Salka and Berthold Viertel House

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The Salka and Berthold Viertel House at 165 North Mabery Road in Santa Monica, California, was the home of the Austrian screenwriter Salka Viertel and her husband Bertold from 1933 to 1944.

Meeting place[edit]

Alongside Lion Feuchtwanger's Villa Aurora in Pacific Palisades, the Viertels' house became a meeting place for the German intellectual emigre community and members of the Exilliteratur in Los Angeles in the 1930s and 1940s.[1]

Salka and her husband Berthold Viertel moved from Germany to Los Angeles with their three children in 1928. The couple had founded the Die Truppe theatre group in 1923, and facing financial difficulties, Berthold accepted a job to write for the couple's filmmaker friend F. W. Murnau.[2][3]

Prior to their acquiring of the Mabury Road house, the Viertels had lived on Fairfax Avenue. The initial rent of the house was $900 for the first three months, then $150 after. Salka eventually purchased the house for $7,500 in 1933, its cheap price was as a result of a depressed property market in the wake of the 1933 Long Beach earthquake.[2] Salka's salons took place on a Sunday afternoon; guests included the writers Heinrich and Thomas Mann, the playwright Bertolt Brecht, the composer Arnold Schoenberg, the filmmaker F. W. Murnau and physicist Albert Einstein. The book Jewish Women and Their Salons called Viertel's gatherings "An outpost of Mitteleuropa, with its conversational tone and home-cooked meals".[3] Non German speaking emigre guests included the British writer Aldous Huxley, actor and filmmaker Charlie Chaplin. The English playwright and writer Christopher Isherwood lived above the Viertel's garage with his "rough trade lover" William Caskey from 1945 to 1947 before their travels in South America.[2]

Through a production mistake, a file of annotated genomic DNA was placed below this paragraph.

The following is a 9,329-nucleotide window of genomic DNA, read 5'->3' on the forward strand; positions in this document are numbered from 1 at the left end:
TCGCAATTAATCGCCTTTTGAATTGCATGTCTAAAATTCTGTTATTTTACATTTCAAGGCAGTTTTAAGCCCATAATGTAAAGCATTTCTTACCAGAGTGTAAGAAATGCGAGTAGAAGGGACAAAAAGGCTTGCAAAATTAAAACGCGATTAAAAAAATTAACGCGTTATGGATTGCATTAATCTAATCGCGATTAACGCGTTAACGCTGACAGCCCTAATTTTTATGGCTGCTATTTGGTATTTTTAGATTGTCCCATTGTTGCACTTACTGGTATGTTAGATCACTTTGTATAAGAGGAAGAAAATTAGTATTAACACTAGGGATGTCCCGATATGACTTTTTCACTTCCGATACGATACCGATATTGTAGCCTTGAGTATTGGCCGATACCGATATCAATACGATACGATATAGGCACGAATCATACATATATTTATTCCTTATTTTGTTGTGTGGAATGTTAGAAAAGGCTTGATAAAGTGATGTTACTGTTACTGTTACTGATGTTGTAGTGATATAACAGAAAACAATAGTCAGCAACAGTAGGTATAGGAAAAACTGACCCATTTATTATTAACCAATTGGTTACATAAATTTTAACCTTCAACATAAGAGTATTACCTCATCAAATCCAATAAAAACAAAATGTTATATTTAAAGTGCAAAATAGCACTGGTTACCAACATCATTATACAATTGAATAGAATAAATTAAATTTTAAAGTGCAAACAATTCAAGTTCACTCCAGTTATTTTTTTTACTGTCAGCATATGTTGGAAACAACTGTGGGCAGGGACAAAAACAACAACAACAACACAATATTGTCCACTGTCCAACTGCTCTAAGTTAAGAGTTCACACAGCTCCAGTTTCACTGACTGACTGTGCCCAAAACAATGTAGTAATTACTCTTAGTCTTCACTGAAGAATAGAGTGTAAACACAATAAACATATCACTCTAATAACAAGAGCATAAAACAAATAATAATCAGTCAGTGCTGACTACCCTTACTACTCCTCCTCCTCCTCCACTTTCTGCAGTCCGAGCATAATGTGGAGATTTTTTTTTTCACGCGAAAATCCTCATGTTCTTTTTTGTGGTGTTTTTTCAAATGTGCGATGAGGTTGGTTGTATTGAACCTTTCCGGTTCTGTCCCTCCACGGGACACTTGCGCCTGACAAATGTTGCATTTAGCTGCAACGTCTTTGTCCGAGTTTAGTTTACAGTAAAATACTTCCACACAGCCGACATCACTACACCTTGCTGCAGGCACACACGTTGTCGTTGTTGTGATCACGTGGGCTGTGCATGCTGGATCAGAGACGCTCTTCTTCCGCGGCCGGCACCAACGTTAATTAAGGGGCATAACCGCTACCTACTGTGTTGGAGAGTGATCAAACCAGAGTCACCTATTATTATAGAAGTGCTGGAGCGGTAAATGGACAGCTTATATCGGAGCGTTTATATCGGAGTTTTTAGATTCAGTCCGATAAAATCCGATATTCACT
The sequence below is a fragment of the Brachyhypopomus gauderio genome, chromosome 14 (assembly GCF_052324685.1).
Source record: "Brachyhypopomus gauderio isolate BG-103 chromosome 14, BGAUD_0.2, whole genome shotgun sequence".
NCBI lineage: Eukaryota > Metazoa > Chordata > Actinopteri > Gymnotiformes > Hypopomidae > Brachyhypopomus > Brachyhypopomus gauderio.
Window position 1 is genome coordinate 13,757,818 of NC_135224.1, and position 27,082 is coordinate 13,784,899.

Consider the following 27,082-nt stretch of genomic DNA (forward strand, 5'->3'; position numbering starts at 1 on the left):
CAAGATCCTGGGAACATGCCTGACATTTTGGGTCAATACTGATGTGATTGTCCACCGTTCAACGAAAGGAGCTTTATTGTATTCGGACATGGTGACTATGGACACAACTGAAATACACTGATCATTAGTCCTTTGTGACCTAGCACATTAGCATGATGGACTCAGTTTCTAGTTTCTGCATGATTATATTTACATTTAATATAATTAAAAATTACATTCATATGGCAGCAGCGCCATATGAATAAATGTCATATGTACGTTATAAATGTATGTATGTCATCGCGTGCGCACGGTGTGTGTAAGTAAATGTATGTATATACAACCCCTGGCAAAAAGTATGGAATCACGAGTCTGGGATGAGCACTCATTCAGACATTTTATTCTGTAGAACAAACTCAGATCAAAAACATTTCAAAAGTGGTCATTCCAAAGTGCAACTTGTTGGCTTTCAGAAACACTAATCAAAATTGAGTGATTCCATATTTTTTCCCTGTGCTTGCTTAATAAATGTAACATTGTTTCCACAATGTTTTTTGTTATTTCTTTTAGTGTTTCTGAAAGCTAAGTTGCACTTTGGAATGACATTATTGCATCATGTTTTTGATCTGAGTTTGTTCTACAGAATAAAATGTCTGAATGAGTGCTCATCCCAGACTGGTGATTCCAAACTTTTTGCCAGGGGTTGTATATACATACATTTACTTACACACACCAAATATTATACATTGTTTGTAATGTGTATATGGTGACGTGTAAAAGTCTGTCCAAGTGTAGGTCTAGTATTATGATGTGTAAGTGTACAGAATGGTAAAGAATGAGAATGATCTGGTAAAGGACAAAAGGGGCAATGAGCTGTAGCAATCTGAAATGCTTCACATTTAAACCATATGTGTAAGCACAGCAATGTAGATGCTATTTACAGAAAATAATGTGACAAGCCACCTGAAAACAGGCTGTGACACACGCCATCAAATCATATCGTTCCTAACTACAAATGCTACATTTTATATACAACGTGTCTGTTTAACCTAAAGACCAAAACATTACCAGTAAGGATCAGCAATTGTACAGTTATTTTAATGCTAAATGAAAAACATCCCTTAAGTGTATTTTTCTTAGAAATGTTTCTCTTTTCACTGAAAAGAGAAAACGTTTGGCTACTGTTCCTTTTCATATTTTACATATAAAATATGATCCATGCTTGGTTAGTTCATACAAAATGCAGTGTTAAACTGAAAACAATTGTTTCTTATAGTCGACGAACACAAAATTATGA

On August 1, 1943 several exiles gathered at the Viertel's house to draft a statement in support of the National Committee for a Free Germany that had been formed in Russia. A statement was eventually agreed after several hours discussion, though according to Brecht's diary, Thomas Mann later withdrew his support from it as he feared it being seen as a "stab in the back" by the Allied forces fighting Germany due to the intense patriotism of its wording.[4]

Salka was added to an FBI Watch List in 1942, and added to an index of Communists by the American government in 1951 in the midst of the Red Scare. The Viertels divorced in 1944, Berthold moved back to Europe in 1949 and in 1953, a passport application by Salka to visit him was denied as a result of her alleged Communist sympathies. Salka eventually moved to Switzerland to live with her son, Peter, and his wife Deborah Kerr.[3]

The Swedish actress Greta Garbo was a frequent guest and first met her lover Mercedes de Acosta at a party at the house.[5] Salka Viertel's emigre years in California were documented in her 1969 memoir The Kindness of Strangers.

In May 2015 the house was put up for sale for $4.595 million, it was the first time the house had been for sale since the 1970s.[2]

See also[edit]

  • The Thomas Mann House at 1550 San Remo Avenue, the home of fellow emigre Thomas Mann in Pacific Palisades


  1. ^ Los Angeles Preservation April 2014 newsletter_0.pdf: [1], accessdate: November 19, 2016
  2. ^ a b c d Curbed LA: The Santa Monica House Where Greta Garbo, Albert Einstein, and Aldous Huxley All Hung Out – Curbed LA, accessdate: November 19, 2016
  3. ^ a b c Jewish Women's Archive: Salka Viertel | Jewish Women's Archive, accessdate: November 19, 2016
  4. ^ Ehrhard Bahr (2 May 2007). Weimar on the Pacific: German Exile Culture in Los Angeles and the Crisis of Modernism. University of California Press. ISBN 978-0-520-25128-1. 
  5. ^ Here Publishing (October 1999). Out. Here Publishing. p. 80. ISSN 1062-7928. 

Coordinates: 34°01′42″N 118°30′57″W / 34.028408°N 118.515887°W / 34.028408; -118.515887